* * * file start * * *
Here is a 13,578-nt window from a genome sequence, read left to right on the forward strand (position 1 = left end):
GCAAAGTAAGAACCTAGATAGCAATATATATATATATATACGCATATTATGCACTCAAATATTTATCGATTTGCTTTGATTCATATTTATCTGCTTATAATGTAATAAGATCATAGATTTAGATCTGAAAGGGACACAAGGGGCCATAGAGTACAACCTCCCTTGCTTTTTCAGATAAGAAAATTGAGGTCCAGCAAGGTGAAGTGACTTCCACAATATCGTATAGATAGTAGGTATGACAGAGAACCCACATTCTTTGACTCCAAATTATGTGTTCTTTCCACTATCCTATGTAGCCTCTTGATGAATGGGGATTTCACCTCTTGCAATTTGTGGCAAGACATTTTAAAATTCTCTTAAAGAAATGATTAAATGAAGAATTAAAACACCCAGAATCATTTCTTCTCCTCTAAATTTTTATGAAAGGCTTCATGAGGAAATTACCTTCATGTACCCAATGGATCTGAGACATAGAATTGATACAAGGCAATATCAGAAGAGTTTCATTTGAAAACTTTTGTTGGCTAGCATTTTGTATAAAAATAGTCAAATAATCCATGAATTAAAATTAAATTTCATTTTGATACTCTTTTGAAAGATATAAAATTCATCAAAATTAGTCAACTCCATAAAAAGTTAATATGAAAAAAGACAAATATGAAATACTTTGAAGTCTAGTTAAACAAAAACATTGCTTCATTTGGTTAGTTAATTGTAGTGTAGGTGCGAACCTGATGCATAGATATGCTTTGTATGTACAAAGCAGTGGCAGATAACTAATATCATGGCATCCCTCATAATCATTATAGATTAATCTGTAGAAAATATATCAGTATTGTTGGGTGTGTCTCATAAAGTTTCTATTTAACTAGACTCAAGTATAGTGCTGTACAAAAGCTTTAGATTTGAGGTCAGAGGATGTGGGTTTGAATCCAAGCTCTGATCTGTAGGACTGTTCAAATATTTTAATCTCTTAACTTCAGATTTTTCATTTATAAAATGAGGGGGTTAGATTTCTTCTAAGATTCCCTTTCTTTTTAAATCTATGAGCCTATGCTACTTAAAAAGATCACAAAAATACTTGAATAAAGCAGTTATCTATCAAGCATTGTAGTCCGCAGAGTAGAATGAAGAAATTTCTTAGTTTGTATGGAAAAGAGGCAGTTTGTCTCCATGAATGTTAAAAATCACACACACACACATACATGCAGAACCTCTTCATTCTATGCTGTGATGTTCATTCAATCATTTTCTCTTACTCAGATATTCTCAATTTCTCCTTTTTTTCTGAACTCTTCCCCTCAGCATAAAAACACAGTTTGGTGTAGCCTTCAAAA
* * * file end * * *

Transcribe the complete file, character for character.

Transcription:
Here is a 13,578-nt window from a genome sequence, read left to right on the forward strand (position 1 = left end):
GCAAAGTAAGAACCTAGATAGCAATATATATATATATATACGCATATTATGCACTCAAATATTTATCGATTTGCTTTGATTCATATTTATCTGCTTATAATGTAATAAGATCATAGATTTAGATCTGAAAGGGACACAAGGGGCCATAGAGTACAACCTCCCTTGCTTTTTCAGATAAGAAAATTGAGGTCCAGCAAGGTGAAGTGACTTCCACAATATCGTATAGATAGTAGGTATGACAGAGAACCCACATTCTTTGACTCCAAATTATGTGTTCTTTCCACTATCCTATGTAGCCTCTTGATGAATGGGGATTTCACCTCTTGCAATTTGTGGCAAGACATTTTAAAATTCTCTTAAAGAAATGATTAAATGAAGAATTAAAACACCCAGAATCATTTCTTCTCCTCTAAATTTTTATGAAAGGCTTCATGAGGAAATTACCTTCATGTACCCAATGGATCTGAGACATAGAATTGATACAAGGCAATATCAGAAGAGTTTCATTTGAAAACTTTTGTTGGCTAGCATTTTGTATAAAAATAGTCAAATAATCCATGAATTAAAATTAAATTTCATTTTGATACTCTTTTGAAAGATATAAAATTCATCAAAATTAGTCAACTCCATAAAAAGTTAATATGAAAAAAGACAAATATGAAATACTTTGAAGTCTAGTTAAACAAAAACATTGCTTCATTTGGTTAGTTAATTGTAGTGTAGGTGCGAACCTGATGCATAGATATGCTTTGTATGTACAAAGCAGTGGCAGATAACTAATATCATGGCATCCCTCATAATCATTATAGATTAATCTGTAGAAAATATATCAGTATTGTTGGGTGTGTCTCATAAAGTTTCTATTTAACTAGACTCAAGTATAGTGCTGTACAAAAGCTTTAGATTTGAGGTCAGAGGATGTGGGTTTGAATCCAAGCTCTGATCTGTAGGACTGTTCAAATATTTTAATCTCTTAACTTCAGATTTTTCATTTATAAAATGAGGGGGTTAGATTTCTTCTAAGATTCCCTTTCTTTTTAAATCTATGAGCCTATGCTACTTAAAAAGATCACAAAAATACTTGAATAAAGCAGTTATCTATCAAGCATTGTAGTCCGCAGAGTAGAATGAAGAAATTTCTTAGTTTGTATGGAAAAGAGGCAGTTTGTCTCCATGAATGTTAAAAATCACACACACACACATACATGCAGAACCTCTTCATTCTATGCTGTGATGTTCATTCAATCATTTTCTCTTACTCAGATATTCTCAATTTCTCCTTTTTTTCTGAACTCTTCCCCTCAGCATAAAAACACAGTTTGGTGTAGCCTTCAAAA